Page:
PLANS to create a 'pedestrian heart' in Darlington town centre within two years have been revealed.

Under the proposals, four main roads would be pedestrianised between 9am and 5.30pm.

The changes were suggested in a Town Centre Access Study carried out by independent consultants.

The experts were asked what changes would have to be made in Darlington to increase its competitiveness as a shopping centre.

Their research concluded that pedestrianisation would make the town more desirable to shoppers both living in the town and visiting from elsewhere.

The four areas which would be pedestrianised under the proposals are Prospect Place, the south end of Northgate, High Row and Skinnergate

One of the main reasons for the proposed changes, put forward to Darlington Borough Council's cabinet next week, is to make the town centre safer by removing the bus stops from High Row and the busiest end of Northgate.

Buses will go along Crown Street, Tubwell Row and Coniscliffe Road to get around the town.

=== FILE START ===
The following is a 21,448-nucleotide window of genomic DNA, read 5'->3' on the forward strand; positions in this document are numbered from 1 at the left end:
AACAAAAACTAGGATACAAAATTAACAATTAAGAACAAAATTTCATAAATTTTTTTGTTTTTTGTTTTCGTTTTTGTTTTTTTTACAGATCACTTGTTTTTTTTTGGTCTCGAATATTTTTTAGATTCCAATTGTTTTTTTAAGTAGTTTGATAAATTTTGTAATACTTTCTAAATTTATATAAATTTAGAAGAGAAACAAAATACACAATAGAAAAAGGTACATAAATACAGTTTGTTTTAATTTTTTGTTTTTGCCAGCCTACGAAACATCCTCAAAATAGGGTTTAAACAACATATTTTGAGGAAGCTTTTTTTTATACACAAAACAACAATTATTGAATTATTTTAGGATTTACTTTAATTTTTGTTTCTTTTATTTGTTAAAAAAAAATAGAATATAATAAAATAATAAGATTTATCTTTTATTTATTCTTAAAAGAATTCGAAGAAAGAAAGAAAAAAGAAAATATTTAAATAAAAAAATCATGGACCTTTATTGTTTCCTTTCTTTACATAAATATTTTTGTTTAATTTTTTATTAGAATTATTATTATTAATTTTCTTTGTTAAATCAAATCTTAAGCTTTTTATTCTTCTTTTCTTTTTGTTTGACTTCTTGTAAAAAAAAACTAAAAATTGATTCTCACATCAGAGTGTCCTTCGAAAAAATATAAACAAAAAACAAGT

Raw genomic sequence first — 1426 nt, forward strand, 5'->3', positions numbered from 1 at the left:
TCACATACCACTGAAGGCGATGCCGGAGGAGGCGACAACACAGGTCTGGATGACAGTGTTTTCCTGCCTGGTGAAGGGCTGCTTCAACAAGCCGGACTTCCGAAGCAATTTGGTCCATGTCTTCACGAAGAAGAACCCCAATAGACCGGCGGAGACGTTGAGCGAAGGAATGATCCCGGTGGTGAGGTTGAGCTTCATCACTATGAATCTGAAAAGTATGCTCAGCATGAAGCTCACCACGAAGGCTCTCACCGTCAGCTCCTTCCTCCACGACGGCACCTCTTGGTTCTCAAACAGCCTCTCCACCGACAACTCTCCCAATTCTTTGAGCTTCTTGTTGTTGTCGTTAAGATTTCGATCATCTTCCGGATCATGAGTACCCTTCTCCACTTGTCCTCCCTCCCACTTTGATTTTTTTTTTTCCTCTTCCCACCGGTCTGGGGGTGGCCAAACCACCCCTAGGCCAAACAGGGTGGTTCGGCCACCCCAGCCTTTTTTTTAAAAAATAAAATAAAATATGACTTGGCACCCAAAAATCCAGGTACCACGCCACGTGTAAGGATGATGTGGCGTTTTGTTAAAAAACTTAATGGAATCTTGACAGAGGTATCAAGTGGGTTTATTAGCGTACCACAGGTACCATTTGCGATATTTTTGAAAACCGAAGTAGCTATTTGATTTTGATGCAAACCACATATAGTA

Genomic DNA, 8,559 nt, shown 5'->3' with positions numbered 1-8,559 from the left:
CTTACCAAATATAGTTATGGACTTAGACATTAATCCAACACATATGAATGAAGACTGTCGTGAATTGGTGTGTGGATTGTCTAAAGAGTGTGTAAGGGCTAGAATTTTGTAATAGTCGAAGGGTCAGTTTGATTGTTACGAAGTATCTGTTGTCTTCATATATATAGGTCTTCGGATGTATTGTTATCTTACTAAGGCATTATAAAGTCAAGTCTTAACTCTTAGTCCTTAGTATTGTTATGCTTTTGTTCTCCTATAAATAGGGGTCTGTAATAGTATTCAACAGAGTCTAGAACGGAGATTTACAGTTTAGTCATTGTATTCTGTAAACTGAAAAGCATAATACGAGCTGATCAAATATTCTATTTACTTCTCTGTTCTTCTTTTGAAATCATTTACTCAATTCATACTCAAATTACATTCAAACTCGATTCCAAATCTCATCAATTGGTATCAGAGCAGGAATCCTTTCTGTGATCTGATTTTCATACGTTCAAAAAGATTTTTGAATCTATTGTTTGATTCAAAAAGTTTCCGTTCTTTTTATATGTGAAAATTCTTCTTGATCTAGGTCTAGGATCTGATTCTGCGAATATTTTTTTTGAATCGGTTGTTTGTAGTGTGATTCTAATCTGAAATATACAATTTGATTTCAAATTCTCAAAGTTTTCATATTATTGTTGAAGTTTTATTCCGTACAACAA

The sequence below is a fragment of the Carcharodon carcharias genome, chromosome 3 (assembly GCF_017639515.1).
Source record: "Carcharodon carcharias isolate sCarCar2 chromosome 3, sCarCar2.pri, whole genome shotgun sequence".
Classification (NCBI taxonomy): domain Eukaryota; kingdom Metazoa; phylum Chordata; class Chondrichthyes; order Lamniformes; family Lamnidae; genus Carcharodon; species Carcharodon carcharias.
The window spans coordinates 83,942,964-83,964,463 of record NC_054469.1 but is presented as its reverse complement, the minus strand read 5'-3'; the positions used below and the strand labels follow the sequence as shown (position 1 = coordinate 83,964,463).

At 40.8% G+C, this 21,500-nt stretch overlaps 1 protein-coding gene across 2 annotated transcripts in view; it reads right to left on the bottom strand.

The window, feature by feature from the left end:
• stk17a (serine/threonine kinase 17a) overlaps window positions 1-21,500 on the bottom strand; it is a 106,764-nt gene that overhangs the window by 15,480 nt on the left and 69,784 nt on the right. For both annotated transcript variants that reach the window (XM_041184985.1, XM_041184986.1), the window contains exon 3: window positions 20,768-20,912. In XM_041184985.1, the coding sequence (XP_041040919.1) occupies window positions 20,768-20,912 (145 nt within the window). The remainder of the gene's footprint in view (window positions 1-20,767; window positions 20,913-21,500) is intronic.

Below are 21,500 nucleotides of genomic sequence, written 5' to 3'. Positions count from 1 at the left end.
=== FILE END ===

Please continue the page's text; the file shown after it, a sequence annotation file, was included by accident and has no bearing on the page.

There will be no bus stops on Prebend Row so shoppers will have to walk further to get to the main shops. Benches and other street furniture in Northgate and Crown Street will be removed to make it easier for pedestrians to walk to the new bus stops.

The north end of Northgate would be transformed into the main area for the town's bus stops. The possible congestion could be eased by a new bus lay-by being created on Crown Street to allow buses to easily over-take each other.

Steve Noble, managing director of Arriva North-East, which runs many of the town centre bus services, said the company would work with the council to ensure that its customers were not inconvenienced by any changes.

The town centre plans also include revising disabled parking in the town with the loss of designated parking on Crown Street but with new spaces created in Quebec Street and the other car parks in the town.

Next week the council's cabinet will be asked to approve the scheme in principle. Detailed designs will be drawn up and consultations with the public will be carried out. If all goes to plan the work could start by Spring 200